The Blame Game Must End: The EU Needs to Shoulder More Responsibility for
The Migrant Crisis in Bosnia and Herzegovina
By Josephine Mintel April 29, 2021
Snow falls over damp sleeping bags and mite-infested mats, which are the only sources of warmth in conditions reaching -15 degrees Celsius for thousands of migrants stranded in Bosnia and Herzegovina near its border with Croatia. This scene typifies this past winter near the city of Bihać, where migrants slept outside for weeks without access to running water, sufficient food, or medical assistance, as respiratory illness and other infectious diseases ran rampant. Local Bosnian authorities and the International Organization for Migration (IOM) were quick to point to border closings due to COVID-19 as the source of the chaos, but this is merely the latest installment of the blame game ongoing since early 2018. After three years, the cycle is now predictable: the concern over the migrants in Bosnia and Herzegovina wanes as the weather warms, but with autumn’s arrival and its portentous hints of the frigid Balkan winter, the European Commission scrambles to allocate short-term funds for suitable refugee facilities while deflecting blame.
This ongoing crisis obviates how much the European Union wants to keep migrants off its doorstep. Amid the 2015 European migrant crisis, Hungary built near-impenetrable border barriers with its neighboring Balkan nations, Croatia and Serbia. As a result, many migrants followed a new route through the Bosnian forests connecting to EU-member Croatia. According to the Bosnian government, around 60,000 migrants have moved through the country since January 2018, mainly fleeing conflicts from Middle Eastern countries like Syria, Afghanistan, and Pakistan. Currently, approximately 9,000 are living in limbo in Bosnia. These migrants make repeated attempts to cross the border into Croatia, in what they ironically call “the game,” attempting to evade the EU-funded Croatian border police who beat, rob, and sometimes sexually abuse them before pushing them back to Bosnia. Many have been expelled more than 40 times, violating EU protocols for asylum seekers. The Border Violence Monitoring Network and the Danish Refugee Council have documented these allegations, but Croatia denies them. The European Convention on Human Rights prohibits these pushbacks, but so far, the Croatian border police have suffered no consequences.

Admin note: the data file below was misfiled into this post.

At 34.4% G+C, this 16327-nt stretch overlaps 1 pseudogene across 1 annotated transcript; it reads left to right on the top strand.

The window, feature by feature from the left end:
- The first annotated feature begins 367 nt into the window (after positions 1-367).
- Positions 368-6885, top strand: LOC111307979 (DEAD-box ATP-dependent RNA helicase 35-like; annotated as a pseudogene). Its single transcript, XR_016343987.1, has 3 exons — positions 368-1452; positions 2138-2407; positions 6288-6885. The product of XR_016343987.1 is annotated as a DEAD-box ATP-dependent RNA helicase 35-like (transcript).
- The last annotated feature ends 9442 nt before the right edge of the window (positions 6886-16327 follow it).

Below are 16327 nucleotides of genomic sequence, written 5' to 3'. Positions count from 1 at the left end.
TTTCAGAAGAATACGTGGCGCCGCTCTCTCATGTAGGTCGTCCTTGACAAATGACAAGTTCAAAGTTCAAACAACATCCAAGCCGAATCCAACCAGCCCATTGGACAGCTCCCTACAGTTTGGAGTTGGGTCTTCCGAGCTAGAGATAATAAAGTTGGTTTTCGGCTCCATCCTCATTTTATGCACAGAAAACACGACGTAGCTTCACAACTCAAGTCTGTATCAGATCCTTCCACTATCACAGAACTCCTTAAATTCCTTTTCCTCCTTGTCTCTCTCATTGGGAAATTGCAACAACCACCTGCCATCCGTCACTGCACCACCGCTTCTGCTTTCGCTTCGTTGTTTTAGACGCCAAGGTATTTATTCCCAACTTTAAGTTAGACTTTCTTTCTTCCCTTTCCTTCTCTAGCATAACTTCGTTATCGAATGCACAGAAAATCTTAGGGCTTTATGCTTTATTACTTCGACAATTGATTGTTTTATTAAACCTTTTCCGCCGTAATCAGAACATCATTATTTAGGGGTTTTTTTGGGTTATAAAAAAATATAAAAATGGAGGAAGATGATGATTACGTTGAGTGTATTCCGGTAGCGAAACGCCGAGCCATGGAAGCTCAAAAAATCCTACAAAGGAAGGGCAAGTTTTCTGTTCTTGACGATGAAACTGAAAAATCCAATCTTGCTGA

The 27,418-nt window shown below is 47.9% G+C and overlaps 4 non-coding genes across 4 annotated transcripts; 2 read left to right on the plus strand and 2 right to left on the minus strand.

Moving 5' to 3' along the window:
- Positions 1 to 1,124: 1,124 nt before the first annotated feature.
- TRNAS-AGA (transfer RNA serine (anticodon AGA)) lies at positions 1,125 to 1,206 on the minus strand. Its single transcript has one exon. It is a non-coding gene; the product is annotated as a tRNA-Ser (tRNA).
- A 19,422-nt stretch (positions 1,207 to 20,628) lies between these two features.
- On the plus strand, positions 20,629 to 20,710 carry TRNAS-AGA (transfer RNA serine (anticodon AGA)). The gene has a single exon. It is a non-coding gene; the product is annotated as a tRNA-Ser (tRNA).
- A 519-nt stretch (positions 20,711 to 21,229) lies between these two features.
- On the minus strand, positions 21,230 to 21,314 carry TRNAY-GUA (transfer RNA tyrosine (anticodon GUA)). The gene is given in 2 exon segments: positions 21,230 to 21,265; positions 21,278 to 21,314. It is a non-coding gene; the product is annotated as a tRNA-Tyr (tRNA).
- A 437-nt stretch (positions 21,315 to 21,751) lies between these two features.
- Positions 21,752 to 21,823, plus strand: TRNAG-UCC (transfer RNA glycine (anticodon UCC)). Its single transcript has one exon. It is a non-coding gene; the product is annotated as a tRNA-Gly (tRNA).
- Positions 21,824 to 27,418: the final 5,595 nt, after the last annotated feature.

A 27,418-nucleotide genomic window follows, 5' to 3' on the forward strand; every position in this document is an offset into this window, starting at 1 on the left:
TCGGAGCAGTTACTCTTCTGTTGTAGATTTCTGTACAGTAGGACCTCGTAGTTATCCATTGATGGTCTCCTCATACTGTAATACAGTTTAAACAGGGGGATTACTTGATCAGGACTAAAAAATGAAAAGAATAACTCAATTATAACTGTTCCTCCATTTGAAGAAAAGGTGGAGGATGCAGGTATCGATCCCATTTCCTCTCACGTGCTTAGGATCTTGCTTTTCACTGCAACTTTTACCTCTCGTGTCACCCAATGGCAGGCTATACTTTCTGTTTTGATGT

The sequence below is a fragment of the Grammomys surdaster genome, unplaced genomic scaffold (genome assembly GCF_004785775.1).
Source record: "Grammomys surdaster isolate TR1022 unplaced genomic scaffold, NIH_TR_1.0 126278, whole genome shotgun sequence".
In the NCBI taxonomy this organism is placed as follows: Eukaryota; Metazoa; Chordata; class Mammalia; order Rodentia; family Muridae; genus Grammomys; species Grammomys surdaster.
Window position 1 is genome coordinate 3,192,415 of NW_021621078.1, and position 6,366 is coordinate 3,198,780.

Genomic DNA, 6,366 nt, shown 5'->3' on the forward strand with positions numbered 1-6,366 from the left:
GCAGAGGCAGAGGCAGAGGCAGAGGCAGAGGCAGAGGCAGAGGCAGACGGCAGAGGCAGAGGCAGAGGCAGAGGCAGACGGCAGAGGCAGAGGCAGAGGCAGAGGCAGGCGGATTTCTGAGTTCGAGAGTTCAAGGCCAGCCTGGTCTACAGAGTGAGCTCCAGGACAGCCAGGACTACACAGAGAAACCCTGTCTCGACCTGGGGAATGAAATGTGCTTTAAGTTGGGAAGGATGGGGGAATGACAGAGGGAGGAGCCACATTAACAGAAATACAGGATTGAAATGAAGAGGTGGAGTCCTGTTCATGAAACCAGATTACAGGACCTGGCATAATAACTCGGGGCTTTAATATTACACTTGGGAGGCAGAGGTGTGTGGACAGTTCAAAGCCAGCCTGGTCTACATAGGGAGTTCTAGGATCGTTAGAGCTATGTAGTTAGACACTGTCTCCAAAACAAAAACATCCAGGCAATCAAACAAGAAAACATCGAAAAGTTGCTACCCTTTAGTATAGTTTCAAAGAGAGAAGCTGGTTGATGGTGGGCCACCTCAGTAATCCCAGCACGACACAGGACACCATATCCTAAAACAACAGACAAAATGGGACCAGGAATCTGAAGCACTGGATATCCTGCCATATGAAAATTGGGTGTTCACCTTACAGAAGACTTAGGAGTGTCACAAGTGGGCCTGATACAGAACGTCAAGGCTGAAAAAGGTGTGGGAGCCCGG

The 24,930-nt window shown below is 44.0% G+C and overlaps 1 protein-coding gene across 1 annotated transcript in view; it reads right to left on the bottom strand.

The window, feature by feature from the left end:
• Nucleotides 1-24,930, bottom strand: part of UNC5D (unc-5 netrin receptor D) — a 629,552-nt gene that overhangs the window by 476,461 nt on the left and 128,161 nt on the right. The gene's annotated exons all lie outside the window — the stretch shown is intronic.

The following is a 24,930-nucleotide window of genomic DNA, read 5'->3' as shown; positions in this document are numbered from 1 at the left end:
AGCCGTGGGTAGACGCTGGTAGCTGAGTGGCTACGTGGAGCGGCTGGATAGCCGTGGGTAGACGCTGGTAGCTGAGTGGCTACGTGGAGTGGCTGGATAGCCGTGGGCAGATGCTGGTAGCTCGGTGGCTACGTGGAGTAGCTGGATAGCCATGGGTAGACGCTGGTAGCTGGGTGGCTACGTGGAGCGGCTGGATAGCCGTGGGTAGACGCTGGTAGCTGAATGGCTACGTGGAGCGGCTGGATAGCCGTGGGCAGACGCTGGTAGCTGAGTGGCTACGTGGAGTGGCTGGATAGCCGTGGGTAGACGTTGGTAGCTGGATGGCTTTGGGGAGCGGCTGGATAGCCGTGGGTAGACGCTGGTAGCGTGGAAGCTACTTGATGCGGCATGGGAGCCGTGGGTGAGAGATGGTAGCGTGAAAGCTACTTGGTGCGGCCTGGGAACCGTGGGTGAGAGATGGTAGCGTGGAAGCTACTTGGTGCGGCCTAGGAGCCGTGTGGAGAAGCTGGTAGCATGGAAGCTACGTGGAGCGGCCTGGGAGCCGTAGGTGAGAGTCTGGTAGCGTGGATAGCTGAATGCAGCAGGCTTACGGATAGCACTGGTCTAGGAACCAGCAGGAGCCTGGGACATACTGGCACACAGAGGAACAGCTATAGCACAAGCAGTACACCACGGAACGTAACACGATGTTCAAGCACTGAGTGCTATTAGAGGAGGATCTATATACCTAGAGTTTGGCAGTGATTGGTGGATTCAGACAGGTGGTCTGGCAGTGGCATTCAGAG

Understanding why EU relief efforts have failed to alleviate the crisis requires understanding the dysfunctional postwar government of Bosnia and Herzegovina. The signing of the Dayton Peace Agreement in 1995 ended the Bosnian war, but it also essentially froze the conflict in place using ethnic partitions. Bosnia and Herzegovina is now divided into two entities: the Federation of Bosnia and Herzegovina (FBiH) and the Republika Srpska (RS). The FBiH entity is further divided into ten cantons, and each canton has its own government, which is ethnically categorized based on the three constituent peoples: Serbs, Croats, and Bosniaks (Muslim Bosnians). Both Republika Srpska and the Croatian cantons in FBiH have refused to house migrant facilities, branding it a “Muslim problem.” This political structure has made it impossible to create a nationwide response to the crisis. The EU is painfully aware of the dysfunctional government in Bosnia and Herzegovina, so it is absurd to continue to pressure the “central” government in Sarajevo, expecting to generate a national response.While the EU has funded temporary reception centers in the Una-Sana and Sarajevo cantons, a permanent solution is elusive. Local Bosnian authorities and the IOM publicly criticize each other over where the migrants are housed. In December 2020, a camp was burned down shortly after the IOM announced it would no longer run it due to poor conditions. An arson investigation was commenced, while many migrants remain in the ruins of the camp. Allegations relating to mismanagement of the €89 million Bosnia has received to date have come from both the EU and local authorities. Nearly €77 million of those funds have gone directly to the IOM, but the generic overview they published in January 2020 does not justify why the funds were not adequate to rectify the shortcomings of the camps, nor does it explain why nearly 3,000 migrants are residing outside the official camps.
It is time that the EU stop playing the blame game and shoulder more responsibility for the refugee crisis in Bosnia and Herzegovina. Bosnia as Europe’s new migrant center is untenable. The EU should apply additional resources and begin processing asylum claims of the migrants in Bosnia immediately. Those granted asylum should be distributed appropriately among EU countries. The EU must also take legal action against the Croatian border police or withdraw funding if credible allegations of inhumane pushbacks continue. Importantly, greater accountability for EU funds spent by the IOM should be required. The EU cannot exert last-minute pressure on Sarajevo and expect a centralized response from a fragile and fragmented state. As spring arrives, it is time for the EU to take responsibility before the weather changes and a humanitarian crisis looms once more.
 hereafter Bosnia for brevity, with no intent to de-emphasize the historical region Herzegovina.
This article was written as a part of my work with the University of Chicago Committee on International Relations.